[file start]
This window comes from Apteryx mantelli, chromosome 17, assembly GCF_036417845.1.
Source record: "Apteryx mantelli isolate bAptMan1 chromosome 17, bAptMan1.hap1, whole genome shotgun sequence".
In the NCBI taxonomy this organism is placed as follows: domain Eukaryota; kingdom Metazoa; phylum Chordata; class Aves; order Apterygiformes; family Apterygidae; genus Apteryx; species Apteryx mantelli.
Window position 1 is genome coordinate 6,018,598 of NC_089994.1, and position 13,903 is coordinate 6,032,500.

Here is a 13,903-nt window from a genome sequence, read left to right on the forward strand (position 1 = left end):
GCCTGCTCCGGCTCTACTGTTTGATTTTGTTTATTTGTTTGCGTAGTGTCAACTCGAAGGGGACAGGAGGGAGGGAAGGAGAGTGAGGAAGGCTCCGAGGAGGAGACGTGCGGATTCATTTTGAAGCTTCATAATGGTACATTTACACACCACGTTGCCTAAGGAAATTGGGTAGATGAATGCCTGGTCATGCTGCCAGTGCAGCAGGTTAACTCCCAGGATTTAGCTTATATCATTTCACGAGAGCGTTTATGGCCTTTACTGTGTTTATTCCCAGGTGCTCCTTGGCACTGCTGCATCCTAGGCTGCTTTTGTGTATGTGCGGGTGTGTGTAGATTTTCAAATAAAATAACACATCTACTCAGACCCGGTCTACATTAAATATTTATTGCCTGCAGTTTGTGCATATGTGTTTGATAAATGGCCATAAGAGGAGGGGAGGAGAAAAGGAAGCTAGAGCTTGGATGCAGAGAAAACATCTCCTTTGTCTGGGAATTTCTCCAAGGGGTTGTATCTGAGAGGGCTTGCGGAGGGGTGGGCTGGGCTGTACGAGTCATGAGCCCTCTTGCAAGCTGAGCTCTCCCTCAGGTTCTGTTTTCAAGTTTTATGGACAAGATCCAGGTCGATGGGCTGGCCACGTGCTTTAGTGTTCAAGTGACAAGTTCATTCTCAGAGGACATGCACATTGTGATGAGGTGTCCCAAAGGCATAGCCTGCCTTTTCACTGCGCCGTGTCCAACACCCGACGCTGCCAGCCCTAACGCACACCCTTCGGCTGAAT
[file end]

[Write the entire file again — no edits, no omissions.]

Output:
This window comes from Apteryx mantelli, chromosome 17, assembly GCF_036417845.1.
Source record: "Apteryx mantelli isolate bAptMan1 chromosome 17, bAptMan1.hap1, whole genome shotgun sequence".
In the NCBI taxonomy this organism is placed as follows: domain Eukaryota; kingdom Metazoa; phylum Chordata; class Aves; order Apterygiformes; family Apterygidae; genus Apteryx; species Apteryx mantelli.
Window position 1 is genome coordinate 6,018,598 of NC_089994.1, and position 13,903 is coordinate 6,032,500.

Here is a 13,903-nt window from a genome sequence, read left to right on the forward strand (position 1 = left end):
GCCTGCTCCGGCTCTACTGTTTGATTTTGTTTATTTGTTTGCGTAGTGTCAACTCGAAGGGGACAGGAGGGAGGGAAGGAGAGTGAGGAAGGCTCCGAGGAGGAGACGTGCGGATTCATTTTGAAGCTTCATAATGGTACATTTACACACCACGTTGCCTAAGGAAATTGGGTAGATGAATGCCTGGTCATGCTGCCAGTGCAGCAGGTTAACTCCCAGGATTTAGCTTATATCATTTCACGAGAGCGTTTATGGCCTTTACTGTGTTTATTCCCAGGTGCTCCTTGGCACTGCTGCATCCTAGGCTGCTTTTGTGTATGTGCGGGTGTGTGTAGATTTTCAAATAAAATAACACATCTACTCAGACCCGGTCTACATTAAATATTTATTGCCTGCAGTTTGTGCATATGTGTTTGATAAATGGCCATAAGAGGAGGGGAGGAGAAAAGGAAGCTAGAGCTTGGATGCAGAGAAAACATCTCCTTTGTCTGGGAATTTCTCCAAGGGGTTGTATCTGAGAGGGCTTGCGGAGGGGTGGGCTGGGCTGTACGAGTCATGAGCCCTCTTGCAAGCTGAGCTCTCCCTCAGGTTCTGTTTTCAAGTTTTATGGACAAGATCCAGGTCGATGGGCTGGCCACGTGCTTTAGTGTTCAAGTGACAAGTTCATTCTCAGAGGACATGCACATTGTGATGAGGTGTCCCAAAGGCATAGCCTGCCTTTTCACTGCGCCGTGTCCAACACCCGACGCTGCCAGCCCTAACGCACACCCTTCGGCTGAAT